And so to Croatia, a team that have featured on our landscape numerous times. Personally, I think they were the best team at the group stages but at the business end, I am not convinced that they have enough ability to beat us collectively but they do possess Luca Modric and Ivan Rakitic in midfield and that duo is dynamite! Yes! it will once again be nerve-tingling, but I feel that this is OUR time to shine. Our defence are fluid, disciplined and creative, our midfield will work very hard and I love our forward line regardless of whoever is in it. One of Rashford, Lingard, even Stirling and of course Harry Kane have a great chance to find the net and write their names in history. It's their match to lose and we, the Noel family are very excited.

Fly your flags, stand proud, sing the National Anthem with passion and dare to dream; Football is finally coming home. Come On England!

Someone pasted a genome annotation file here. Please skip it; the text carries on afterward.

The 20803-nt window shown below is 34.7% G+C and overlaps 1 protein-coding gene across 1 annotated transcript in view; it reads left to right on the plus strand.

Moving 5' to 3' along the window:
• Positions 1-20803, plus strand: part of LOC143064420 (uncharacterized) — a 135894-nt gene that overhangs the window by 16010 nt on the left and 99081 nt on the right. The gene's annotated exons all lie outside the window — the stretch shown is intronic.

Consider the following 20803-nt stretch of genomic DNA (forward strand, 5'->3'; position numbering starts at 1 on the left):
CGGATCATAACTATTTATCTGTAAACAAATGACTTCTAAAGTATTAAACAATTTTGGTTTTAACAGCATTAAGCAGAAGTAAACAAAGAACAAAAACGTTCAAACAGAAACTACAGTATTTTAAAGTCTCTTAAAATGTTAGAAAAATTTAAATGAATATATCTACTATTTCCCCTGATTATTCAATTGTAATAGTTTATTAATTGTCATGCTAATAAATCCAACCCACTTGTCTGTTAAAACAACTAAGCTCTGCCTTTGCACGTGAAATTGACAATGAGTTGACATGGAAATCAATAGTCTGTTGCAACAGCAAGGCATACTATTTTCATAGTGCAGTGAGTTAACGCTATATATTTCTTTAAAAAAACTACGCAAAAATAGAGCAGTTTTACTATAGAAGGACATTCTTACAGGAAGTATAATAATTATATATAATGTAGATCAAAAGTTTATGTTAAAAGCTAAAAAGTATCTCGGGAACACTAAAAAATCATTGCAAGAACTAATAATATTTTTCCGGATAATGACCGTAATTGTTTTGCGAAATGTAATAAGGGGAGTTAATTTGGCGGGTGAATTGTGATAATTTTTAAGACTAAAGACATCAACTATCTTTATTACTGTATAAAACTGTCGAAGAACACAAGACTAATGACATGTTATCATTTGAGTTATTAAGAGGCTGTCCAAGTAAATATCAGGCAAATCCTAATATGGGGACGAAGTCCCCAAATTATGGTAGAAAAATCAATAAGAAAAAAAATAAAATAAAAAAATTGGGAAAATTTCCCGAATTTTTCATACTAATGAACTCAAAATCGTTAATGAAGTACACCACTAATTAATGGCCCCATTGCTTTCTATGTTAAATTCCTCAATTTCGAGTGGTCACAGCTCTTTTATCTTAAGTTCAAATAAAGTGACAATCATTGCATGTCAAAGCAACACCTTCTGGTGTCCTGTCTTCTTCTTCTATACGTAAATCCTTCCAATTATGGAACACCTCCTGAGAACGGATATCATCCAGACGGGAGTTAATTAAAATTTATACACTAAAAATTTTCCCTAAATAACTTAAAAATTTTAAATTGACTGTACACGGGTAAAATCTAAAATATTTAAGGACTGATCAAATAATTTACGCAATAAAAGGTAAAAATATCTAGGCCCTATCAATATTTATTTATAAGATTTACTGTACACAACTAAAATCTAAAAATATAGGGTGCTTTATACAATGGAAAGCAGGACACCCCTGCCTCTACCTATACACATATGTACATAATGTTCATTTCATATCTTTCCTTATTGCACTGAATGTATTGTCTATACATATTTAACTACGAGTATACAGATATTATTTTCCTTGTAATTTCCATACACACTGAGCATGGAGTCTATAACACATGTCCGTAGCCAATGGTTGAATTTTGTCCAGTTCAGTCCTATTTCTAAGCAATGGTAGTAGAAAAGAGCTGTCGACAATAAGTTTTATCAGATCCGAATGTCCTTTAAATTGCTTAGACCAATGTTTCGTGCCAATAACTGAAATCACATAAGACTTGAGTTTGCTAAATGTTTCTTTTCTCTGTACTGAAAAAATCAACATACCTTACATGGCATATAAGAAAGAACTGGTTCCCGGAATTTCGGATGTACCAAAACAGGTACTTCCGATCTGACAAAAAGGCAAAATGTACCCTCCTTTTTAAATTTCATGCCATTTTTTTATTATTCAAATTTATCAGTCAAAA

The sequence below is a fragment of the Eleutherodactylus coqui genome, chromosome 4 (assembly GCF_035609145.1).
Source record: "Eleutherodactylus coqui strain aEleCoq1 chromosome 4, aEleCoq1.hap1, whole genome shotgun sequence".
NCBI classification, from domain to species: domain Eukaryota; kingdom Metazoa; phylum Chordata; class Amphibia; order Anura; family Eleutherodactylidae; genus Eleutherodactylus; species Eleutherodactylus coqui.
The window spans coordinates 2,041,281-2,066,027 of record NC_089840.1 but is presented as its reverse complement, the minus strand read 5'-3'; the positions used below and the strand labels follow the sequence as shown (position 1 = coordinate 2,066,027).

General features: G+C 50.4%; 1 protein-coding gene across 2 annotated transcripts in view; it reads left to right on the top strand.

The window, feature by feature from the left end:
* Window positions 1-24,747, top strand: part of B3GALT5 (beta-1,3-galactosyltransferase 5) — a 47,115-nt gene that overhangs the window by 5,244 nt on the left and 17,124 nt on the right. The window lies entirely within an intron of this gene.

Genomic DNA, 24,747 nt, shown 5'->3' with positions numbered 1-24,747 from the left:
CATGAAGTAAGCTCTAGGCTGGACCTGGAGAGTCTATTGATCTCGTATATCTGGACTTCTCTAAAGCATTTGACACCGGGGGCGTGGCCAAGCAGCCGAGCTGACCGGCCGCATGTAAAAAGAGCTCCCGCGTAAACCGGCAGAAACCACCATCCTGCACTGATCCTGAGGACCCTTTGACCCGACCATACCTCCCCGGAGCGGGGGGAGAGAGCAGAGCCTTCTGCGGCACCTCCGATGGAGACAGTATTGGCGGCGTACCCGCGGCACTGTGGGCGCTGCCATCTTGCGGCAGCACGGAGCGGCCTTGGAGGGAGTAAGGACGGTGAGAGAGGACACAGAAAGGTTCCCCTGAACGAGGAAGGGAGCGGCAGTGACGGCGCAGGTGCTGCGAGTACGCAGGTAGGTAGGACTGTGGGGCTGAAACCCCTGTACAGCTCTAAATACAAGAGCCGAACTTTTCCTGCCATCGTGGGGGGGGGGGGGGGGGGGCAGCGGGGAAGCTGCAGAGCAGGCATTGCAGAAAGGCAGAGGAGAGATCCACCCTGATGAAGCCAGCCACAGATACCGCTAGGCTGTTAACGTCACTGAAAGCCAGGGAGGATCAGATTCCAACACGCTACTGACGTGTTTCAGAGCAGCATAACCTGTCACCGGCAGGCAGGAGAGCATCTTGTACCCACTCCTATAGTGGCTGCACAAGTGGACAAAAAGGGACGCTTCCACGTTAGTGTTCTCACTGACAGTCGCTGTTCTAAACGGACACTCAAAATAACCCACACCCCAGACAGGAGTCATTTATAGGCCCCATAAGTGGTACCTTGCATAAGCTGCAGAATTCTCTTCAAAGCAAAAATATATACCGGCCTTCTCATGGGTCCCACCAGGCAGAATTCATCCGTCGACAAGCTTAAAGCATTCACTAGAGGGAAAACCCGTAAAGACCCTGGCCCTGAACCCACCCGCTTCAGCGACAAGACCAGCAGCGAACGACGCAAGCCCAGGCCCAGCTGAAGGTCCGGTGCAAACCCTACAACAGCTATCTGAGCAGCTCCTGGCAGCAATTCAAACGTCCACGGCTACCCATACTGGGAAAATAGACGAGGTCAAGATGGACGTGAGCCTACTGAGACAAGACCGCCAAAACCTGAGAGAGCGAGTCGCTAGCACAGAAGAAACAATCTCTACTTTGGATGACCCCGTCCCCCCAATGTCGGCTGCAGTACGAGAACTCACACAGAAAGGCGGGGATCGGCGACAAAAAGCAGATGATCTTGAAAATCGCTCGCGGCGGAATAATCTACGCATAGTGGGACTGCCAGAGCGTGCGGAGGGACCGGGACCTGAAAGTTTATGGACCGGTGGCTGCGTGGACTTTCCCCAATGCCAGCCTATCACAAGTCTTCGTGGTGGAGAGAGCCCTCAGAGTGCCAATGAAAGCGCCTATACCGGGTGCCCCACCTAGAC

Thursday, 28 June 2018

Here We Go Again - The Last 16

The much discussed World Cup Football tournament in Russia is not only here, it is vibrant, impressive and much discussed by everyone. It is a huge 4-year staging post that defines our own individual life-stories and more significantly has the potential to lift the mood of a nation. As I have regularly pointed out recently to every cynical individual who claims to hate football and this tournament, success or failure for England here directly impacts us all. So, with the Group stages completed, how do I assess our chances.